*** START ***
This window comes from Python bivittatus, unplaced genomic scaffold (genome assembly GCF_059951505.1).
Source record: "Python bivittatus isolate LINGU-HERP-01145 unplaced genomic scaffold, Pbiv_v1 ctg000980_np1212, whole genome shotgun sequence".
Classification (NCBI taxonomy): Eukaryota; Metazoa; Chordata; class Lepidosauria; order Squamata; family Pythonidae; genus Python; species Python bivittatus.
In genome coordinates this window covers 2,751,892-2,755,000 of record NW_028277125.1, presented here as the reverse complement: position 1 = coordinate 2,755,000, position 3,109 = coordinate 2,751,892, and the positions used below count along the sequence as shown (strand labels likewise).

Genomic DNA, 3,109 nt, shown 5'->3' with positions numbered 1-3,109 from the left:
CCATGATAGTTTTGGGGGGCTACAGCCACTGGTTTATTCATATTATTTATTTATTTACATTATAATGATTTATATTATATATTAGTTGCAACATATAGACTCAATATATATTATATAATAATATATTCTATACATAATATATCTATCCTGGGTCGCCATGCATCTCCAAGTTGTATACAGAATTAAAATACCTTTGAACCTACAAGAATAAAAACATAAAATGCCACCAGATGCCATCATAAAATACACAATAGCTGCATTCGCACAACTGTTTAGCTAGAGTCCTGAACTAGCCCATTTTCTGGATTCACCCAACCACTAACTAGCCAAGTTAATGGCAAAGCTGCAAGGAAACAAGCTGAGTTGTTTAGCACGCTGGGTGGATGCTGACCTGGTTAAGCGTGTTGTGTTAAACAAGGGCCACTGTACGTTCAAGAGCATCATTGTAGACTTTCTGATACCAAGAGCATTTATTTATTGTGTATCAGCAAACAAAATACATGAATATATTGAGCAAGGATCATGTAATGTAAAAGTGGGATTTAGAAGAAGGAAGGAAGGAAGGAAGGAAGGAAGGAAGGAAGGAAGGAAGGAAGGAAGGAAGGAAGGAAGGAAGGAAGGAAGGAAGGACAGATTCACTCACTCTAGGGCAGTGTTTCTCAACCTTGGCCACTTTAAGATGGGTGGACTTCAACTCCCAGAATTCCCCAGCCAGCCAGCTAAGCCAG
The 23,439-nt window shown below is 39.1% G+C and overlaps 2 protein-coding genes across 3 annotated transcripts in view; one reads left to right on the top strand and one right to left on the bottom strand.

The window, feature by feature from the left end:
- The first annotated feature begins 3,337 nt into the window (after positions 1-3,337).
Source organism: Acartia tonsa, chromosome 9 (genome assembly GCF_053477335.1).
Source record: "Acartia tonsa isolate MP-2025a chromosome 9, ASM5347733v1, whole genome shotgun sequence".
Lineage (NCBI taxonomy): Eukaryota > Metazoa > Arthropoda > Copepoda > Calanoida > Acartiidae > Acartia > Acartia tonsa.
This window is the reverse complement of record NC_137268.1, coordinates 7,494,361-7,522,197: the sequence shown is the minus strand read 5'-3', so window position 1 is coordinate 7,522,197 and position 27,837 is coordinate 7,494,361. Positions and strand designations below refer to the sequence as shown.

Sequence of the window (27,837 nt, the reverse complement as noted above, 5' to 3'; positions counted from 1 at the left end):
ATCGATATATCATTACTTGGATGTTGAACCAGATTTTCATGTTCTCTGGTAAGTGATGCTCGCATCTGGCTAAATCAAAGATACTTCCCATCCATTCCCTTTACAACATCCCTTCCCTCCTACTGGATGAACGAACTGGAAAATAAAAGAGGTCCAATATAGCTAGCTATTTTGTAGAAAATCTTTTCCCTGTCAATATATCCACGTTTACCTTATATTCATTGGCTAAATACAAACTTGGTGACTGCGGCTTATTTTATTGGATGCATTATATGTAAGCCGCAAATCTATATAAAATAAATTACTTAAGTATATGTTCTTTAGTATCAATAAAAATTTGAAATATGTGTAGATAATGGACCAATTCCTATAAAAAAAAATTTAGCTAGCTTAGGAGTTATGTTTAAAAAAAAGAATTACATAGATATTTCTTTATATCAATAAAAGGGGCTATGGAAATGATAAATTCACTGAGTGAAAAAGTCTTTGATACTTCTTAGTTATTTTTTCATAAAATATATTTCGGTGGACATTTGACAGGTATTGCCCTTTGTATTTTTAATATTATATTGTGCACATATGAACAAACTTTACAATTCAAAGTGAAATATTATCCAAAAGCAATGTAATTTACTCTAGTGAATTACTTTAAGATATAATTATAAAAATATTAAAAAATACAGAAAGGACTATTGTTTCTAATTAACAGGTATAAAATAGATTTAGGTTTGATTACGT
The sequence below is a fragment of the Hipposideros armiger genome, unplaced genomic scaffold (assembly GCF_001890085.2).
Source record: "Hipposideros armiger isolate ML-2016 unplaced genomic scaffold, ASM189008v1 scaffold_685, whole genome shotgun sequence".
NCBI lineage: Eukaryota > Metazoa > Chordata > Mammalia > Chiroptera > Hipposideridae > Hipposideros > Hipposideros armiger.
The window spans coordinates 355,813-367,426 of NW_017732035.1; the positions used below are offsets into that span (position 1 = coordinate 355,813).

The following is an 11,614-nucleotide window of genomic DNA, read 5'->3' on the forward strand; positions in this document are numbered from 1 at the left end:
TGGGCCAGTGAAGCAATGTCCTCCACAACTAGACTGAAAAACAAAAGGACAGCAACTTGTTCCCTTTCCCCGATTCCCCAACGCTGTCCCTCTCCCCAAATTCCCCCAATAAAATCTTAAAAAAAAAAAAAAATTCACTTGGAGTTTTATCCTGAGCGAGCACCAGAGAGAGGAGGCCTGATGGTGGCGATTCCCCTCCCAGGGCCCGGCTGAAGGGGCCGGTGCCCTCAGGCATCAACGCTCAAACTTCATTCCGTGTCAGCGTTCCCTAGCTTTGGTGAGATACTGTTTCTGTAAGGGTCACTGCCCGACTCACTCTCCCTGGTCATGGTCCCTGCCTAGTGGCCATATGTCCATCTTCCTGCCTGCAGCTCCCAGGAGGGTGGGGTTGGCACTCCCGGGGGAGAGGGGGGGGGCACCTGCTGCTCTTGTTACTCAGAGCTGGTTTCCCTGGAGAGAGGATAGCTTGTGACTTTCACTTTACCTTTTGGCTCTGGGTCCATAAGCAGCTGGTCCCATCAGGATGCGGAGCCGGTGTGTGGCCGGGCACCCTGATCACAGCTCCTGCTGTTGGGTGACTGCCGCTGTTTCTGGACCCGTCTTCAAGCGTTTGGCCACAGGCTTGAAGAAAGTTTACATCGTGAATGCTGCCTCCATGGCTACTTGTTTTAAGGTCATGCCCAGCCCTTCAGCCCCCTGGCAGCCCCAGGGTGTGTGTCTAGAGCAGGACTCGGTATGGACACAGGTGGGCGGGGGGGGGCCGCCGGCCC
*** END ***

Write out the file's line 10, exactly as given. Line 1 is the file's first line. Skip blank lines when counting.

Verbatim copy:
Source organism: Acartia tonsa, chromosome 9 (genome assembly GCF_053477335.1).